We met again, I made more whorls and started looking at all the fun shapes and styles that were traditionally used. And then we went to the monthly spinners guild meeting with our new spindles and whorls. Folks loved them! We're still working on a little bit of standardization and in the meantime, I'm having a lot of fun testing out different designs I might be able to offer.
Drying my first yarn

Stay tuned for- hopefully- some spindles and whorls for sale in my etsy shop soon!

Wednesday, February 12, 2014

Lampwork glass heart bead necklaces

Time to show off a few lampwork glass heart bead pendant necklaces. Because it's nearly Valentine's day and I've just been having fun making them! What's your favorite heart color? Pink? Purple? Red? Blue? I like them all, but I really like making the pink ones alot!

Wednesday, January 15, 2014

Taking tutorial photos

Diane at the Soda Lime Times recently asked if I would like to do a tutorial on making these heart pendants to be published in the February issue of her popular digital magazine. She'd seen the Christmas ornaments I was making and thought they'd make nice pendants. Of course I was honored to be asked and gave an enthusiastic thumbs up.

But making something I felt was worthy of publication, then writing the tut and taking photos took me just a wee bit longer than I'd expected. I take photos for my tuts myself, which means camera in one hand and hot bead in the other. It also means I've gotta be quick. And the chances of bead fail are high because the poor thing is spending a lot of time out of the flame, and the sludge is cooling and being heated way too often.

I was not pleased with the first heart I made- the lobes were not pronounced enough, just not really what I wanted to show off. So I gave it another go and was quite pleased with the resulting bead. I began work on writing the instructions up and sent the photos for the headpin off to Diane so she could take a gander at how things were progressing. Unfortunately, the photos were blurry and couldn't be used. Why didn't I notice that? How annoying, not to mention embarrassing!

So it was back to the drawing board. The Flow has a lot of great tips for writing tutorials and taking photos, so I took another look there. Diane suggested I try laying the bead down on a marver while taking photos. Was I shaking the camera or the bead or both? Who can tell? When I looked at the settings for some of those photos, I saw they were taken at crazy slow shutter speeds, which made me realize that my new studio space is very poorly lit. So I brought in all the light I could find, laid down my white paper for a nice uncluttered background and played with my camera settings until I got a reasonable shutter speed- between 1/60 and 1/125th of a second- much better! Then, when I was actually taking photos of all the steps, I leaned the mandrel against something to stabilize it and took several pics of each step. When the background was darker, I found I had to go down a step or two on the exposure compensation to keep the shutter speed faster.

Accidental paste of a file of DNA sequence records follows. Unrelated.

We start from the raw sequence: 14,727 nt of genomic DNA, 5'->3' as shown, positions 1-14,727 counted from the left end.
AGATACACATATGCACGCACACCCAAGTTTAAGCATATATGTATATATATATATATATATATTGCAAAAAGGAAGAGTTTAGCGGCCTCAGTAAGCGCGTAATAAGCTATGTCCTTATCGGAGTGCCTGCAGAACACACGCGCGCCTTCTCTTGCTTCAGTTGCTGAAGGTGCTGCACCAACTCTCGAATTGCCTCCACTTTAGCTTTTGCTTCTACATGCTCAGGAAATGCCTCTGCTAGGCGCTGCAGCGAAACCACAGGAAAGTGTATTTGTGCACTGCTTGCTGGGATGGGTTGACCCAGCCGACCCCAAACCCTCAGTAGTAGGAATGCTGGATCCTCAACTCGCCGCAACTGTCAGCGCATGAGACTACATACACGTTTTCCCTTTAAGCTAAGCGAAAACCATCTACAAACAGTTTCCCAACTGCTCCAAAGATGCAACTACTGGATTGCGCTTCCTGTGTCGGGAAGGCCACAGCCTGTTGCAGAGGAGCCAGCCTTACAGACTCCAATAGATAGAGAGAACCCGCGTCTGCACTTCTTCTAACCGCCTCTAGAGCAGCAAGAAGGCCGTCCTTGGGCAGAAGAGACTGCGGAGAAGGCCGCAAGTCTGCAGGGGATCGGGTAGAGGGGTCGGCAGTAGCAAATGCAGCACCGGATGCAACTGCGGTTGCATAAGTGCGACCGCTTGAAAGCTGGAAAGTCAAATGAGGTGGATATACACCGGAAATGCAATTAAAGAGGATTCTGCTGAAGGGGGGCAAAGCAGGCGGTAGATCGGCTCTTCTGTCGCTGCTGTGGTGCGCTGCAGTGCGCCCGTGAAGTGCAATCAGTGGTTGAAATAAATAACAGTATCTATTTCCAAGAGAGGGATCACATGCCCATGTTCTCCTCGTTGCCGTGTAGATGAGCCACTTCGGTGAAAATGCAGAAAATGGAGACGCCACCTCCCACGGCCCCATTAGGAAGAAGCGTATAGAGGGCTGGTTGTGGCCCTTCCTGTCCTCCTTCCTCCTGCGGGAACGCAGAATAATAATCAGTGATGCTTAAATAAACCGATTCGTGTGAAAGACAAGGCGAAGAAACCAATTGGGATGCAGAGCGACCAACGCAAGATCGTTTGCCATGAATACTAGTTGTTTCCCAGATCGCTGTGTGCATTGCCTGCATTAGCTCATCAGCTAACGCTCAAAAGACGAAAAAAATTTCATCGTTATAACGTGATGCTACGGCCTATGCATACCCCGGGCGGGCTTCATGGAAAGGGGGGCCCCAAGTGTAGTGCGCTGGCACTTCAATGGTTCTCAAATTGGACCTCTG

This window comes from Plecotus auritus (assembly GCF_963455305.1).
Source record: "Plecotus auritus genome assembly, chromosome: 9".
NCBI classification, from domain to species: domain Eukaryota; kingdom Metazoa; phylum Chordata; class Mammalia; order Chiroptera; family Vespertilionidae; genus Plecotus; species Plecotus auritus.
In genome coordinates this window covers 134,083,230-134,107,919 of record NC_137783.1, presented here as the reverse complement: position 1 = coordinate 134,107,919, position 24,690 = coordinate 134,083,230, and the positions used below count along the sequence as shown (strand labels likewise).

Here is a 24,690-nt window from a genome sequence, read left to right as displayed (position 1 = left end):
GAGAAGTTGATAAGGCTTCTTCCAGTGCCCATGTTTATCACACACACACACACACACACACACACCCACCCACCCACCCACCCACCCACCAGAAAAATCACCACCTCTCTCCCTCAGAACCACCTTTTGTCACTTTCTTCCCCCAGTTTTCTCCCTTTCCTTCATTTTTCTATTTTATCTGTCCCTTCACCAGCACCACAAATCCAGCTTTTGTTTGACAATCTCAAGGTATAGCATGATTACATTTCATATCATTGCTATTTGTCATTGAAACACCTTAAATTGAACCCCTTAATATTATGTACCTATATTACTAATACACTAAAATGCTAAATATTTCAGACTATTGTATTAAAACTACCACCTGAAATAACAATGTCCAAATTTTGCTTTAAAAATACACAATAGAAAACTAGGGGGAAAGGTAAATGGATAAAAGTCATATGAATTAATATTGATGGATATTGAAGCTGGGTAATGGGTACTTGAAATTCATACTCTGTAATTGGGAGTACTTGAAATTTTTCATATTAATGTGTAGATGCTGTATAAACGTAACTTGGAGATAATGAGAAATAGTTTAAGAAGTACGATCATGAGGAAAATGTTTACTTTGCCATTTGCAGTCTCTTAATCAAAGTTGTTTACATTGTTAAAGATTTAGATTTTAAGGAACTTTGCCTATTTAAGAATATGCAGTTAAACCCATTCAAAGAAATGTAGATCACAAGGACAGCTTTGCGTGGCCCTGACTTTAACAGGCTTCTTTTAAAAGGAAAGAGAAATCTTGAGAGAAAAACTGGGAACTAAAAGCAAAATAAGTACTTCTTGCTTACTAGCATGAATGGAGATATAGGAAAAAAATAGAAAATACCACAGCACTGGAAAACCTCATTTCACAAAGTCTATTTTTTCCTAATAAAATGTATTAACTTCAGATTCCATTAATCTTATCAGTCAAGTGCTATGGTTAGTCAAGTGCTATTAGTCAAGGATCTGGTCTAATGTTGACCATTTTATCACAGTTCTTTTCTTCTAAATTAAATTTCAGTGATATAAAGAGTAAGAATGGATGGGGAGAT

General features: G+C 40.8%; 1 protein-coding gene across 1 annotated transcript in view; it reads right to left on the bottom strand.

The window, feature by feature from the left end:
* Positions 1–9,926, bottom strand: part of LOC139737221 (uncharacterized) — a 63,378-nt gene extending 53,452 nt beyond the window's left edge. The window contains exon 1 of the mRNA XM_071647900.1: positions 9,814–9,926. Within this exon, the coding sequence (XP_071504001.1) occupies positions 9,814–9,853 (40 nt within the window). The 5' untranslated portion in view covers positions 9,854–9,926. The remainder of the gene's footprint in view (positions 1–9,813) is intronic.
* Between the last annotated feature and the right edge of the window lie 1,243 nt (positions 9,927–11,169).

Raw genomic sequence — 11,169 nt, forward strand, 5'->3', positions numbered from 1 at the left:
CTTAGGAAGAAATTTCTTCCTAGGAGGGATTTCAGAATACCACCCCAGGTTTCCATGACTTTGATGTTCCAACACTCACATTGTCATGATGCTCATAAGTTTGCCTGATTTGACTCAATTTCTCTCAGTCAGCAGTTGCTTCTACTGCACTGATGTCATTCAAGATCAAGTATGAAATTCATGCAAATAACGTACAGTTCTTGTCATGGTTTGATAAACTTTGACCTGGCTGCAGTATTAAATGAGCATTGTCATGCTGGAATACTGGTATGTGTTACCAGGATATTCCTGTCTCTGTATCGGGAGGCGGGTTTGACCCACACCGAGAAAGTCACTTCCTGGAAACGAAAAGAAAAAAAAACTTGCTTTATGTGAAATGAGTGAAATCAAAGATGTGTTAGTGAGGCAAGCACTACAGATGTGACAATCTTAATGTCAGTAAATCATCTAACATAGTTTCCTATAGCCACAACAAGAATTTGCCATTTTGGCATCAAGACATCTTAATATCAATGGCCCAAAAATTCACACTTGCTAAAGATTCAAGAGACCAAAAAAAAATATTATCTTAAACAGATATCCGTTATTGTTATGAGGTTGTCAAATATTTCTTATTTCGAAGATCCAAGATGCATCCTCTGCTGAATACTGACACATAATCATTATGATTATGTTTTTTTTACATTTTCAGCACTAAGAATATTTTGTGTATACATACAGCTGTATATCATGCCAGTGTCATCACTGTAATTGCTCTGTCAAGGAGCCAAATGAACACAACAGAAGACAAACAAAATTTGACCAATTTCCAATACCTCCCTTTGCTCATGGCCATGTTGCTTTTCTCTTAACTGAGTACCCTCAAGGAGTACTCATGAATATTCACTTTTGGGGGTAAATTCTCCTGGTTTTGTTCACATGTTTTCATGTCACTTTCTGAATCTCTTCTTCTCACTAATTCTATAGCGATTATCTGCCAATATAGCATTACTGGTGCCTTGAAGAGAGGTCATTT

Results? Good! The photos were no longer blurry and the tut was ready for publication! The February issue of the Soda Lime Times is out today- lots of lovely eye candy and som fun tuts too!

Wednesday, January 1, 2014

Scarf Slides and Cleaning Big Holed Lampwork Beads

Whoot! My newest lampwork glass bead endeavor is making scarf slides. I finally got myself a really big mandrel- a whopping 1 inch- and started making beads for scarf sliders on them. Though a one inch hole may be a bit larger than needed for some scarves, they seem to be about right for rayon. I gave one to myself, one to my daughter and one to a friend as testers to see how they work out.

The huge mandrel was much easier to use than I thought it would be. It's always best to sludge and dry mandrels overnight when making any high stress beads or beads that take longer to make. The mandrel needs to start out well heated and to stay heated the whole time. These beads started out with a clear core footprint, giving them a good stiff background to work over.

Important: make sure the sludge doesn't have any little gritty bumps. These should be rubbed off of the dry sludge before starting.

Because it's really easy to see inside these beads, they need to be cleaned extremely well. After the bead is finished and removed from the mandrel, clean as usual and then sand with 220 grit and then 400 grit wet/dry sandpaper. This will smooth out the inside nicely. I have to thank Hayley for this piece of advice. It has made a huge difference in the smoothness inside my large holed beads.

A couple of useage tips for these sliders:
For safety, it is probably best to run the scarf horizontally through the slider to be sure it can't just slide off of the bottom. Making sliders with a little bit smaller hole will also solve this issue.

Sliders can be used in a number of different ways- one is to run the scarf through the slider halfway, put the scarf around your neck, and then run both ends of the scarf through the slider. The large hole will allow a silk scarf to easily run through the slider three or even four times. Here are some photos of one around my neck.